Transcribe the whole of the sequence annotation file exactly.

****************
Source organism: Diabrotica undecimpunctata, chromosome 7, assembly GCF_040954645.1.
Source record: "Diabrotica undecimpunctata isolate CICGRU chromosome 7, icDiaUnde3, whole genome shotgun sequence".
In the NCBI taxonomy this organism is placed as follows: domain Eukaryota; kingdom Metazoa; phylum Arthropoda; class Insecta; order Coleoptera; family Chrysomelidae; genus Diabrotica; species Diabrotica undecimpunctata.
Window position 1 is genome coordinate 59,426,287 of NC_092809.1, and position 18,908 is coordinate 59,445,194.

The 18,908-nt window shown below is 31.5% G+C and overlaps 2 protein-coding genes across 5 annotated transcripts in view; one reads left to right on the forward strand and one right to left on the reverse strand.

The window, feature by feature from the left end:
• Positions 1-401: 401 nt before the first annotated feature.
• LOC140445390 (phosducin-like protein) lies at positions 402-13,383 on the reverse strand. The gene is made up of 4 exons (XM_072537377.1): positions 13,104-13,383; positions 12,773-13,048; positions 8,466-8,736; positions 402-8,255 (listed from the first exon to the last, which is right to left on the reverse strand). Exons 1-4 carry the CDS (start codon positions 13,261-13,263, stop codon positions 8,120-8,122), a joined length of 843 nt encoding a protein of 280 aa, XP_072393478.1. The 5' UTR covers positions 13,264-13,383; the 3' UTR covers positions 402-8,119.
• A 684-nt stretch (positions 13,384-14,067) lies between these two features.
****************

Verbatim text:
Source organism: Diabrotica undecimpunctata, chromosome 7, assembly GCF_040954645.1.
Source record: "Diabrotica undecimpunctata isolate CICGRU chromosome 7, icDiaUnde3, whole genome shotgun sequence".
In the NCBI taxonomy this organism is placed as follows: domain Eukaryota; kingdom Metazoa; phylum Arthropoda; class Insecta; order Coleoptera; family Chrysomelidae; genus Diabrotica; species Diabrotica undecimpunctata.
Window position 1 is genome coordinate 59,426,287 of NC_092809.1, and position 18,908 is coordinate 59,445,194.

The 18,908-nt window shown below is 31.5% G+C and overlaps 2 protein-coding genes across 5 annotated transcripts in view; one reads left to right on the forward strand and one right to left on the reverse strand.

The window, feature by feature from the left end:
• Positions 1-401: 401 nt before the first annotated feature.
• LOC140445390 (phosducin-like protein) lies at positions 402-13,383 on the reverse strand. The gene is made up of 4 exons (XM_072537377.1): positions 13,104-13,383; positions 12,773-13,048; positions 8,466-8,736; positions 402-8,255 (listed from the first exon to the last, which is right to left on the reverse strand). Exons 1-4 carry the CDS (start codon positions 13,261-13,263, stop codon positions 8,120-8,122), a joined length of 843 nt encoding a protein of 280 aa, XP_072393478.1. The 5' UTR covers positions 13,264-13,383; the 3' UTR covers positions 402-8,119.
• A 684-nt stretch (positions 13,384-14,067) lies between these two features.